Intellia Therapeutics ($NTLA) shocked the gene-editing field with the announcement of data from the first-ever human study using CRISPR gene editing therapy. Intellia and partner Regeneron ($REGN) announced data from a phase I study evaluating their CRISPR genome editing candidate, NTLA-2001, that showed promise in patients with transthyretin amyloidosis (ATTR). ATTR is a deadly disease that affects the nervous system, destroying nerves and eventually crippling and killing those who suffer from the disease. Remarkably, patients with ATTR were given a single dose novel treatment which led to an 87% reduction in TTR levels, going up to 96% reduction after a month. In comparison, the current treatments options for ATTR have show reductions of TTR levels of about 80%. This news made Intellia shares nearly double, while other CRISPR gene editing therapies saw their shares soar as well with investors flocking to the potential of the gene editing. The technology works by injecting patients with CRISPR-loaded nanoparticles, which when injected alter a gene in the organ to halt the production of the proteins causing the disease. However, this gene-editing breakthrough may have huge potential in treating other deadly illnesses such as Alzheimer’s or cancer. With CRISPR technology, scientists may be able to eliminate or repair the source of the disease within their patient’s bodies. Investors looking to invest in a company researching CRISPR genomic editing should look at Intellia Therapeutics ($NTLA), CRISPR Therapeutics ($CRSP), and Editas Medicine ($EDIT)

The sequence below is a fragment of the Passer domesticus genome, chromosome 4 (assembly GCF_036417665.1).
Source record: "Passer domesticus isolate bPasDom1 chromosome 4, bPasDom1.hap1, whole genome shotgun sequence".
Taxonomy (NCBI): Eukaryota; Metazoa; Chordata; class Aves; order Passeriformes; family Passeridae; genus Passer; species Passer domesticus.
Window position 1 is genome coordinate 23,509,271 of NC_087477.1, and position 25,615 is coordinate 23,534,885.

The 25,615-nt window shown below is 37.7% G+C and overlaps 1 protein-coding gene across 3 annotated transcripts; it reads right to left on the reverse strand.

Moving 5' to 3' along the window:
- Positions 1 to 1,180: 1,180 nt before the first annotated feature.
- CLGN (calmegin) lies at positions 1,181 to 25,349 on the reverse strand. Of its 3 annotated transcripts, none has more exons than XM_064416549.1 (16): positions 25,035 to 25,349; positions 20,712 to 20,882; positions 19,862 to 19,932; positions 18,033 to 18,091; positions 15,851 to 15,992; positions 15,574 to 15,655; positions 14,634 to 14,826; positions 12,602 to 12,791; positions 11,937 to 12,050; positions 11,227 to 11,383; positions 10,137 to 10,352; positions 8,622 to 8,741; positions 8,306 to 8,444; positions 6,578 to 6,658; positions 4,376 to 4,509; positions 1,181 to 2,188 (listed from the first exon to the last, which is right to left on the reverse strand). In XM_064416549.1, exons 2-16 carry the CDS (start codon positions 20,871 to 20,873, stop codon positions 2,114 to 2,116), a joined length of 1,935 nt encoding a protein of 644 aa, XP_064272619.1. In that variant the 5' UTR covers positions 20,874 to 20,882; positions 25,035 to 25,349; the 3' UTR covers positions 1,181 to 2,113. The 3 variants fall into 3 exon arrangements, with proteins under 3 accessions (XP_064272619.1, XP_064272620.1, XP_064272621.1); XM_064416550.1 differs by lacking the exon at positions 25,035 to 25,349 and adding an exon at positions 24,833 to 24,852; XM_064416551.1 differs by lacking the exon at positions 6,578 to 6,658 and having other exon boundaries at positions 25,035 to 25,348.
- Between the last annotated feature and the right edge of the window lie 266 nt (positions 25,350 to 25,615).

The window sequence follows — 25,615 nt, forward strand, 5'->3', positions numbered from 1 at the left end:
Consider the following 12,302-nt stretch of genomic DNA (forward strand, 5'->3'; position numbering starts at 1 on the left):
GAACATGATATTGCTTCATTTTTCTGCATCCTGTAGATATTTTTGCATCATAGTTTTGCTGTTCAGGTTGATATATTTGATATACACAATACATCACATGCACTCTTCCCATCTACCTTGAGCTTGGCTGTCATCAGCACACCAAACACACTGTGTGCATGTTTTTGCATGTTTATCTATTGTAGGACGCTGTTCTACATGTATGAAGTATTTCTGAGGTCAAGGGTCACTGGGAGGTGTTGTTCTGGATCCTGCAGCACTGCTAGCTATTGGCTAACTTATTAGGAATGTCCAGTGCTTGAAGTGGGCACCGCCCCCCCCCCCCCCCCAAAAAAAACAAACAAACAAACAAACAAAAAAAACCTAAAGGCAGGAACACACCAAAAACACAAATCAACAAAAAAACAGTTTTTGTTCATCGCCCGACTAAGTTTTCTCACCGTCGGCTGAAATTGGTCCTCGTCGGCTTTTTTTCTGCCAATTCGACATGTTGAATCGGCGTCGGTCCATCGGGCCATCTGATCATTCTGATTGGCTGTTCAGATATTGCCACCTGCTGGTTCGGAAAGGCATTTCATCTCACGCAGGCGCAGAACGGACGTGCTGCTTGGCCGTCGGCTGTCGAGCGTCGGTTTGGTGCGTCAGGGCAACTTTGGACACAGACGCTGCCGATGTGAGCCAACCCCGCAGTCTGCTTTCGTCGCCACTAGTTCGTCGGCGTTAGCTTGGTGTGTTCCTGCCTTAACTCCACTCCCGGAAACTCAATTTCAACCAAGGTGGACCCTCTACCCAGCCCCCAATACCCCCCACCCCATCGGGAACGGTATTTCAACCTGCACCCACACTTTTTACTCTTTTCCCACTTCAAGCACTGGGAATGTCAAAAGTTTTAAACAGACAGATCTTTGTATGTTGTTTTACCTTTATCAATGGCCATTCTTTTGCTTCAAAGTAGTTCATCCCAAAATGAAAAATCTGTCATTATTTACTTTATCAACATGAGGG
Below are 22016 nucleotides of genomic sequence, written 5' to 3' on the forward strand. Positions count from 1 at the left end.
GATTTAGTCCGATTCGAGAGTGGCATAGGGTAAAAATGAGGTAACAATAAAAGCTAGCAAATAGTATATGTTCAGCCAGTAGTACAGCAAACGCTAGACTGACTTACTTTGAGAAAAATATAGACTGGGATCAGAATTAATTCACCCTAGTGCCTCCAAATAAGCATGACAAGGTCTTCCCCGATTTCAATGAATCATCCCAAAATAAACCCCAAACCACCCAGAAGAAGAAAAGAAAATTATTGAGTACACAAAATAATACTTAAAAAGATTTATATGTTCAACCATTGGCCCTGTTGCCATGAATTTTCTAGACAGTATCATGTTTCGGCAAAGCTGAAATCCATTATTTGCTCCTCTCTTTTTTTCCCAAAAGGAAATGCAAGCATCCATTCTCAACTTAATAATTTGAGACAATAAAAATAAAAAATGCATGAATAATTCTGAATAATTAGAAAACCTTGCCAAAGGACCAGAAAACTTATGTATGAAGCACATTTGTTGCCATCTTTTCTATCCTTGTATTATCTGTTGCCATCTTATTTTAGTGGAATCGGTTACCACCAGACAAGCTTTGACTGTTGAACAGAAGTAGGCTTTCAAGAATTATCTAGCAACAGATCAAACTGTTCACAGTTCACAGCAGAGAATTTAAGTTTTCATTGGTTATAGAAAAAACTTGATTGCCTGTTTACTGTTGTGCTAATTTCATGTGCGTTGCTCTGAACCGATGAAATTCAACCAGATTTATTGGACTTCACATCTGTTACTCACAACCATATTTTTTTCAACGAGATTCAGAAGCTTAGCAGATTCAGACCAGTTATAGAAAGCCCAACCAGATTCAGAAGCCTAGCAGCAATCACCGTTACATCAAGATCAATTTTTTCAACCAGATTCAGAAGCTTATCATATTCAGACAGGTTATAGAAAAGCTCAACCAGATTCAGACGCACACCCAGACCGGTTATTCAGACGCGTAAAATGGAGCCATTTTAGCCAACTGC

Intellia Therapeutics ($NTLA)
With Intellia being the first to prove the potential of CRISPR technology in humans, investor sentiment is at an all-time high. In the past, CRISPR technology was limited to editing cells outside the body or in the eye. Now in the most recent trials of NTLA-2001, researchers at Intellia were able to genomically edit nanoparticles, and then inject them back into the body with a single dose. This was the first time researchers were able to successfully target the gene causing the disease en vivo (inside the body). This milestone bodes very well for the future of genomic editing.